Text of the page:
“We anticipate a global reconfiguration of trade and production in energy-intensive industry sectors. Production will likely shift towards countries abundant in renewable resources while moving away from regions facing constraints in this regard. This shift is often labeled as ‘deindustrialization’ by proponents of costly, permanent industrial policies aimed at protecting national production. However, this term is both inaccurate and misleading,” explains Falko Ueckerdt, Senior Scientist at PIK and co-author of the study. ”It is only the first few steps of the long value chains of energy-intensive basic materials that will likely be relocated. This shift presents a potential win-win scenario for both importing and exporting countries. Developing countries with cheap access to renewables, for instance, stand to become exporters and reap the benefits of industrialization. At the same time, industrialized countries can focus on their economic strengths by specializing in those industrial activities that create the most economic value from scarce and expensive green energy, such as making green steel from sponge iron and processing it further.”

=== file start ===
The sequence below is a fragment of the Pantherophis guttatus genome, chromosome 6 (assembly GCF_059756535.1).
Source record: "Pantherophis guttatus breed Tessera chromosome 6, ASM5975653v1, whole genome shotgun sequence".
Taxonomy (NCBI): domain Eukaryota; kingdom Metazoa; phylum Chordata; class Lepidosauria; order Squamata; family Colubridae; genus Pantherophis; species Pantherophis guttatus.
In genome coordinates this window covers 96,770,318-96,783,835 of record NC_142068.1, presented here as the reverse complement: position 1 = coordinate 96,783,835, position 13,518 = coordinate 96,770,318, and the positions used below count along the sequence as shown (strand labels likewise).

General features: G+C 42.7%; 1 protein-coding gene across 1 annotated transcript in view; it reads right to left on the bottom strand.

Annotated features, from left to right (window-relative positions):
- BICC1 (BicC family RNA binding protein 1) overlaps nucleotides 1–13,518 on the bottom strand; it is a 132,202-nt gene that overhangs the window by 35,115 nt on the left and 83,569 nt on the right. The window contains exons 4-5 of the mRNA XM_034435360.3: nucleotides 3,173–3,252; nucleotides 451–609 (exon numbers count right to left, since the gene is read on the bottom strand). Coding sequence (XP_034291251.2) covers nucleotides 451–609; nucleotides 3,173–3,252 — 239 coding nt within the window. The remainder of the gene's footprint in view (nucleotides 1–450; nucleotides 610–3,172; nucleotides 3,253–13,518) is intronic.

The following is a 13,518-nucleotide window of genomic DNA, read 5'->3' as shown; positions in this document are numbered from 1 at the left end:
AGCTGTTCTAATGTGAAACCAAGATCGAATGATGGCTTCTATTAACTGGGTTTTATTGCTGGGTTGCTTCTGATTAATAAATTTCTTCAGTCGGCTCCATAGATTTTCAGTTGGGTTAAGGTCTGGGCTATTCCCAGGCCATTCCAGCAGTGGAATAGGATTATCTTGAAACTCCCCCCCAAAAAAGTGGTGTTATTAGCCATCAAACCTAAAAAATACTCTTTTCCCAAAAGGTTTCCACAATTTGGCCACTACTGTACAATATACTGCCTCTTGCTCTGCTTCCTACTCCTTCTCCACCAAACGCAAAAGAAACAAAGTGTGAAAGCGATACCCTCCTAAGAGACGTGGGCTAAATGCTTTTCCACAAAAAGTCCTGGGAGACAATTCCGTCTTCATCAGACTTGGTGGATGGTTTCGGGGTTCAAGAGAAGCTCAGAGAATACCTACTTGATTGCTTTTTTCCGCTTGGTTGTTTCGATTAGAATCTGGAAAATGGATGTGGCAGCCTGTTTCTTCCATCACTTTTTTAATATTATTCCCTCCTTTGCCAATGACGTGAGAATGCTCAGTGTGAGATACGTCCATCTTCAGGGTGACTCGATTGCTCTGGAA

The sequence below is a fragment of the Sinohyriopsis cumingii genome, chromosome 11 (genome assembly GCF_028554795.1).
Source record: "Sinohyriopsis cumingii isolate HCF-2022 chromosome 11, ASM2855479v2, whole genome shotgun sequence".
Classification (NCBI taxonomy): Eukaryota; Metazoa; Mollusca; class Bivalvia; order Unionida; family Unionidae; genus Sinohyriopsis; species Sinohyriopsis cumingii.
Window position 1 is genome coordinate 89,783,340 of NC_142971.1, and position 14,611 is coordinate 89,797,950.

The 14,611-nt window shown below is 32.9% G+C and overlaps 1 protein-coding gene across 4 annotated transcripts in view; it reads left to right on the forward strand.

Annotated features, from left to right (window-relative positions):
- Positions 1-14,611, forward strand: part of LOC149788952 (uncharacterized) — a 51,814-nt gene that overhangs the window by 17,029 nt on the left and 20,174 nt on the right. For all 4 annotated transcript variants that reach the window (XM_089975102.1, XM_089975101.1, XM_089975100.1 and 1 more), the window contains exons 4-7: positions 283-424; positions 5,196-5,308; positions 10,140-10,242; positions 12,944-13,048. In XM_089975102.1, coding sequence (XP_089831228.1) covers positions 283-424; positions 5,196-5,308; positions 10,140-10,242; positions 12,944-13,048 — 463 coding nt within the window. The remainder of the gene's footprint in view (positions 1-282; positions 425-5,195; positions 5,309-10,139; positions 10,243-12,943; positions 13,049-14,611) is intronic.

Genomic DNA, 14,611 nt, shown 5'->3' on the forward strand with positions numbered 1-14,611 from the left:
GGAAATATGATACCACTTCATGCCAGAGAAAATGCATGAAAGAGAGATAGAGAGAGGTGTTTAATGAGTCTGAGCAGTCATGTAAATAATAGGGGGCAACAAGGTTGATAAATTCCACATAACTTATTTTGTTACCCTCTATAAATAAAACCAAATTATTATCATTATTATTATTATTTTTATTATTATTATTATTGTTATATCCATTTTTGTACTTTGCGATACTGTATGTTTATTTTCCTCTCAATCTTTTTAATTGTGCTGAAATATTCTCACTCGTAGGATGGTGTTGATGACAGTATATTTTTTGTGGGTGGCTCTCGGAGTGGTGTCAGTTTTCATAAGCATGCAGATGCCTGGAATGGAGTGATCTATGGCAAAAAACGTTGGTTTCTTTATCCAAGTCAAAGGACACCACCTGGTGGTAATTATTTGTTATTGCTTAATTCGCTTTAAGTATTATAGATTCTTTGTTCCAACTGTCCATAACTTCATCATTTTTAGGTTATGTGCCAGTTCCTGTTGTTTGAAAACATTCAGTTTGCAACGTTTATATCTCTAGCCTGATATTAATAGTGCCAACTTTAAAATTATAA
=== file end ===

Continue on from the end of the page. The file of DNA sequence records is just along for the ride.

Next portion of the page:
Philipp C. Verpoort, Lukas Gast, Anke Hofmann, Falko Ueckerdt (2024): Impact of global heterogeneity of renewable energy supply on heavy industrial production and green value chains. Nature Energy. [DOI: 10.1038/s41560-024-01492-z]

Link to study once published:



CAR T cell therapy targeting HER2 antigen shows promise against advanced sarcoma in phase I trial